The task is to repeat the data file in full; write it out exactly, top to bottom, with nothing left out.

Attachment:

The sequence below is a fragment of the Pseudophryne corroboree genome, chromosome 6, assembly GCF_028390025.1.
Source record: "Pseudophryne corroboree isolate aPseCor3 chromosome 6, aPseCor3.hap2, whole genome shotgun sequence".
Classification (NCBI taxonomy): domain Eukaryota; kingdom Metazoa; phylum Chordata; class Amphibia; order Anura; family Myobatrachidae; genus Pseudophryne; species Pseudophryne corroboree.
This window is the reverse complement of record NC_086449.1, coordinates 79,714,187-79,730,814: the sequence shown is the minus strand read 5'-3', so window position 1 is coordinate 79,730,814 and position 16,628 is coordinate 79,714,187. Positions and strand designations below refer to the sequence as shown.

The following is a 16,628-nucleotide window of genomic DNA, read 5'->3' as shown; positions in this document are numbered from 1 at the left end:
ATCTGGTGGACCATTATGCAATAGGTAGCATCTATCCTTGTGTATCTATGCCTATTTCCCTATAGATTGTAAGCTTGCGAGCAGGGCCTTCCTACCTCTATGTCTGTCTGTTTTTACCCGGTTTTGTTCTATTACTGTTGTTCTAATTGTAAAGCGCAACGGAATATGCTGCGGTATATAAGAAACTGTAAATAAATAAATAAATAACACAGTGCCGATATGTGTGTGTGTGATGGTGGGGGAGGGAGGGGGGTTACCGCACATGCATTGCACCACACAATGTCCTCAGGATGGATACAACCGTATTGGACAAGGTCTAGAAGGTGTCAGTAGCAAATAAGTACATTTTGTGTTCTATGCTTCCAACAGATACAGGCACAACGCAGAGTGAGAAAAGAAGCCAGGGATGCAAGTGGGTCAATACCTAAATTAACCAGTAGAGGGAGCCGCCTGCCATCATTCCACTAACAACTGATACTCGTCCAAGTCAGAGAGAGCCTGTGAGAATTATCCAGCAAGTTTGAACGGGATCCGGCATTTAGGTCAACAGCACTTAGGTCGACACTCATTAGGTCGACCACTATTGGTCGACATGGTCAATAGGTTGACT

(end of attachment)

The sequence below is a fragment of the Pseudophryne corroboree genome, chromosome 6, assembly GCF_028390025.1.
Source record: "Pseudophryne corroboree isolate aPseCor3 chromosome 6, aPseCor3.hap2, whole genome shotgun sequence".
Classification (NCBI taxonomy): domain Eukaryota; kingdom Metazoa; phylum Chordata; class Amphibia; order Anura; family Myobatrachidae; genus Pseudophryne; species Pseudophryne corroboree.
This window is the reverse complement of record NC_086449.1, coordinates 79,714,187-79,730,814: the sequence shown is the minus strand read 5'-3', so window position 1 is coordinate 79,730,814 and position 16,628 is coordinate 79,714,187. Positions and strand designations below refer to the sequence as shown.

The following is a 16,628-nucleotide window of genomic DNA, read 5'->3' as shown; positions in this document are numbered from 1 at the left end:
ATCTGGTGGACCATTATGCAATAGGTAGCATCTATCCTTGTGTATCTATGCCTATTTCCCTATAGATTGTAAGCTTGCGAGCAGGGCCTTCCTACCTCTATGTCTGTCTGTTTTTACCCGGTTTTGTTCTATTACTGTTGTTCTAATTGTAAAGCGCAACGGAATATGCTGCGGTATATAAGAAACTGTAAATAAATAAATAAATAACACAGTGCCGATATGTGTGTGTGTGATGGTGGGGGAGGGAGGGGGGTTACCGCACATGCATTGCACCACACAATGTCCTCAGGATGGATACAACCGTATTGGACAAGGTCTAGAAGGTGTCAGTAGCAAATAAGTACATTTTGTGTTCTATGCTTCCAACAGATACAGGCACAACGCAGAGTGAGAAAAGAAGCCAGGGATGCAAGTGGGTCAATACCTAAATTAACCAGTAGAGGGAGCCGCCTGCCATCATTCCACTAACAACTGATACTCGTCCAAGTCAGAGAGAGCCTGTGAGAATTATCCAGCAAGTTTGAACGGGATCCGGCATTTAGGTCAACAGCACTTAGGTCGACACTCATTAGGTCGACCACTATTGGTCGACATGGTCAATAGGTTGACT